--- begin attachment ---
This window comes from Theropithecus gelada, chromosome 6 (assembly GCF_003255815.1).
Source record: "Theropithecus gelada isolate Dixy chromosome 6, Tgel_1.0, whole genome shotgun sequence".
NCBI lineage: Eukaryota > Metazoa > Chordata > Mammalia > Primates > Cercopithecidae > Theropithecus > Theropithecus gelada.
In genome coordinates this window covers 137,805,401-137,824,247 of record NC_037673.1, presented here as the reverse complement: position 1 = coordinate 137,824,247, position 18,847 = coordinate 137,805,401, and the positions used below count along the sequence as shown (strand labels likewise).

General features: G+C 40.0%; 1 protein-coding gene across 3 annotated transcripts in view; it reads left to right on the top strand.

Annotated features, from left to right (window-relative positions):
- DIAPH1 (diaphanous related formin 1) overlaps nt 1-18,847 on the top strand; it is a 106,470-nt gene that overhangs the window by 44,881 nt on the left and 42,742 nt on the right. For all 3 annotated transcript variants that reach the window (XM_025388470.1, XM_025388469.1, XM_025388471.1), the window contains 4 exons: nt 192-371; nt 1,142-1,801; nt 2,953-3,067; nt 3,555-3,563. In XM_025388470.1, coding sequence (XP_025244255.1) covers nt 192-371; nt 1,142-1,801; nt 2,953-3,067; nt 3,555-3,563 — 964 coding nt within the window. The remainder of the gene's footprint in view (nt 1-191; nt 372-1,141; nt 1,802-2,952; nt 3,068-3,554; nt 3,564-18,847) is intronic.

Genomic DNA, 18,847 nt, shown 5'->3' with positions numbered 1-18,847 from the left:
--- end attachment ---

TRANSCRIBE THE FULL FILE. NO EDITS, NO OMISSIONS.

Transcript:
This window comes from Theropithecus gelada, chromosome 6 (assembly GCF_003255815.1).
Source record: "Theropithecus gelada isolate Dixy chromosome 6, Tgel_1.0, whole genome shotgun sequence".
NCBI lineage: Eukaryota > Metazoa > Chordata > Mammalia > Primates > Cercopithecidae > Theropithecus > Theropithecus gelada.
In genome coordinates this window covers 137,805,401-137,824,247 of record NC_037673.1, presented here as the reverse complement: position 1 = coordinate 137,824,247, position 18,847 = coordinate 137,805,401, and the positions used below count along the sequence as shown (strand labels likewise).

General features: G+C 40.0%; 1 protein-coding gene across 3 annotated transcripts in view; it reads left to right on the top strand.

Annotated features, from left to right (window-relative positions):
- DIAPH1 (diaphanous related formin 1) overlaps nt 1-18,847 on the top strand; it is a 106,470-nt gene that overhangs the window by 44,881 nt on the left and 42,742 nt on the right. For all 3 annotated transcript variants that reach the window (XM_025388470.1, XM_025388469.1, XM_025388471.1), the window contains 4 exons: nt 192-371; nt 1,142-1,801; nt 2,953-3,067; nt 3,555-3,563. In XM_025388470.1, coding sequence (XP_025244255.1) covers nt 192-371; nt 1,142-1,801; nt 2,953-3,067; nt 3,555-3,563 — 964 coding nt within the window. The remainder of the gene's footprint in view (nt 1-191; nt 372-1,141; nt 1,802-2,952; nt 3,068-3,554; nt 3,564-18,847) is intronic.

Genomic DNA, 18,847 nt, shown 5'->3' with positions numbered 1-18,847 from the left: